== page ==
• Usage data – Integrating usage data from SaaS products or other customer behavior or purchasing information into Salesforce accounts is critical for both lead scoring / account ranking, as well as aggregate numbers on how the business is doing overall. I like to see a dashboard that has total usage (or whatever the key metric that shows customer adoption is) across all customers, as well as a list of top accounts, new accounts with high usage, and potential churn accounts whose usage / purchasing has recently dropped off.

DashboardFunnelMetrics

  • Conversion funnel – what are the trends in terms of lead conversion / opportunity creation, and how does the top of the funnel look in terms of volume.
  • Sales Pipeline – what Salesforce Opportunities are open, if there are free trials which are expiring in the next week or two, how many deals are at each stage, and is anything neglected or staying open forever without movement?DashboardGauge
  • Revenue – If you have a billing or other financial system integrated into Salesforce, it is nice to have some revenue dashboards as well. It isn’t a substitute for financial reporting (and won’t make the accountants happy), but can help you see total revenue, new sales, and understand some high level financial trends, even if it isn’t accurate to the penny.

By reviewing daily or weekly dashboards emailed from Salesforce, you can start each day with a quick overview of your business, and an easy opportunity to understand any trends and spot problem areas or successes. In addition, building these dashboards will ensure that you have all or most of the data that you need in Salesforce for other people to use, so it can make the chances of success much greater if you are just rolling out Salesforce CRM.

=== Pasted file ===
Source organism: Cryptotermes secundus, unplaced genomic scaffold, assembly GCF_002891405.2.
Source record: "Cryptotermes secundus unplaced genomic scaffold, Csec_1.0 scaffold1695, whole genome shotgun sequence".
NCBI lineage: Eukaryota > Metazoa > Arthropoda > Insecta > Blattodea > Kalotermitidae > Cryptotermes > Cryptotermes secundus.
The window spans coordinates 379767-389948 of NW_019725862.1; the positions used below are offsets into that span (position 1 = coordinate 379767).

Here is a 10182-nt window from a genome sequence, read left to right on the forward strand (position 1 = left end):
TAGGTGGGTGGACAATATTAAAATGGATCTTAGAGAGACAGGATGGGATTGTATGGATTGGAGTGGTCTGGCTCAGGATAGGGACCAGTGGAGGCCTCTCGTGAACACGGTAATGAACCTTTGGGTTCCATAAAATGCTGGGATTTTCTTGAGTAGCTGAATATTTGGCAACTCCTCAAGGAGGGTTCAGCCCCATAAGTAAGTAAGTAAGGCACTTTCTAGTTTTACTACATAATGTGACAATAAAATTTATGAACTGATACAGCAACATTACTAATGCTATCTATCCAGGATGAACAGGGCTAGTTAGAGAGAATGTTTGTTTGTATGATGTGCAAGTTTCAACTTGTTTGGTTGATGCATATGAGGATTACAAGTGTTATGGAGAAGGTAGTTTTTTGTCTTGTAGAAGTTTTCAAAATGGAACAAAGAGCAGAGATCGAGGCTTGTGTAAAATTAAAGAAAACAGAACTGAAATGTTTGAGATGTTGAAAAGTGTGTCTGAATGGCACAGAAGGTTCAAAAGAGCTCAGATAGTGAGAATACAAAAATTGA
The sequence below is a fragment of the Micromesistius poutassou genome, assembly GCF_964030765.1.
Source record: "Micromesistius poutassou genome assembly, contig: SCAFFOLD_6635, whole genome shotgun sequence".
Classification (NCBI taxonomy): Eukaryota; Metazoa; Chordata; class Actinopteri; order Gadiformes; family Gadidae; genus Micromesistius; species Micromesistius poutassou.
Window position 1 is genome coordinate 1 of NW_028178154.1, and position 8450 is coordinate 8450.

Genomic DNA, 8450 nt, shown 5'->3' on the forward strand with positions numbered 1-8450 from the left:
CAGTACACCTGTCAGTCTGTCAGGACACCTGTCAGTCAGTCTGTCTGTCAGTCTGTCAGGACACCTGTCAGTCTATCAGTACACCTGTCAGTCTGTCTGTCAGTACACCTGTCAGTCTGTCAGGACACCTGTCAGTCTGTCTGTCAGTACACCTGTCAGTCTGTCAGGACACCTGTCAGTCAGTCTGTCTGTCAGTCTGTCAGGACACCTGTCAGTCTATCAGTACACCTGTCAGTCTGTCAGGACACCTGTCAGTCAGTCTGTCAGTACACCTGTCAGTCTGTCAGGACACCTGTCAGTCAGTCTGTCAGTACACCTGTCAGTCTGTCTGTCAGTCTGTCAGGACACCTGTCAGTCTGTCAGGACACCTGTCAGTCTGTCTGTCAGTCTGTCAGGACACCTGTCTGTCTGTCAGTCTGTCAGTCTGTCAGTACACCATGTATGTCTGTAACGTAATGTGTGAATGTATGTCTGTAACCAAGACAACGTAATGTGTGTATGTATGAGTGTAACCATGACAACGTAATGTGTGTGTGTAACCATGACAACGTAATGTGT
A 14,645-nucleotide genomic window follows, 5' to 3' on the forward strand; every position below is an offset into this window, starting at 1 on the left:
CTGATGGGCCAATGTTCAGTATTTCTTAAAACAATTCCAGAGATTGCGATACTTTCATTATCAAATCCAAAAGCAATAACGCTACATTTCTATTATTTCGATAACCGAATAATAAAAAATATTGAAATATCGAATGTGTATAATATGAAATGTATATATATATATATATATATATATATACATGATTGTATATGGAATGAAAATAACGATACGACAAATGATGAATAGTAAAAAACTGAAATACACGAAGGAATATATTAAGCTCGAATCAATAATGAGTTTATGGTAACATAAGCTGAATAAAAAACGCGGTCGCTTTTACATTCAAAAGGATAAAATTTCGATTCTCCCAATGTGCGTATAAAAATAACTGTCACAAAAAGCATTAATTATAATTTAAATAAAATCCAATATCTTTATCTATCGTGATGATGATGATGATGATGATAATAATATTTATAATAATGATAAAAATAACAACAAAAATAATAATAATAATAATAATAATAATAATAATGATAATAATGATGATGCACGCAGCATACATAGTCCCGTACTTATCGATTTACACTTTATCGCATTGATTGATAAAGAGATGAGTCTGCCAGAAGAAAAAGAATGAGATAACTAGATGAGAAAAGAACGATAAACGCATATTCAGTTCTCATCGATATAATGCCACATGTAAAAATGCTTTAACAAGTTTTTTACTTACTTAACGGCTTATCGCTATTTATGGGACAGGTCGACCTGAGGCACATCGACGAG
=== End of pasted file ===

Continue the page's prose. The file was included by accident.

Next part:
You may need to dive back into any one of a number of systems to see further details in the data, or use more sophisticated analytical tools to understand the correlations between different data sets. But ultimately having the data summarized, automatically updated and emailed to you in dashboards is a great way to stay on top of the top line numbers and trends in your business.

How are you using dashboards, and do you get them via Email? Let me know in the comments below.

CloudAmp to present at Salesforce Business Apps Bootcamp

CloudAmp will be presenting at Salesforce.com’s upcoming Business App Bootcamp here in San Francisco on January 29. The topic is “Garage to Glory: Stories from the Front Lines” — how to build and market Apps on Salesforce’s AppExchange. It should be a good event, so register here for free and come on down if you can make it.

 

BusinessAppsEvent

The enterprise app revolution is here and presents a huge opportunity for entrepreneurs and developers. With a great idea and the right go-to-market strategy, you can build a revenue generating business in record time.

Hear from influential thought leaders about trends they are seeing and key advice for building the next big app for the enterprise. Join us for this free, half-day event and walk away with the tools and inspiration to transform your idea into big business in the cloud.

BUSINESS APP BOOTCAMP
Tuesday, 1/29, 2:00 p.m. – 8:00 p.m.
Terra Gallery, 511 Harrison Street, San Francisco

Google Analytics data into Salesforce: A Method to the Madness

When I tell people that one of my main goals in business is to centralize all marketing and sales data in Salesforce, sometimes I am met with strange looks.

“Why would you want to do that?”

“Aren’t you worried about all the limitations of Salesforce?”

“Why don’t you use real analytics and and business intelligence tools?”

While many businesses pull data out of Salesforce and other systems to store in a BI tool, data warehouse, marketing automation system, or even just a spreadsheet, I believe that data centralization inside Salesforce for all of your marketing and sales tools is the future.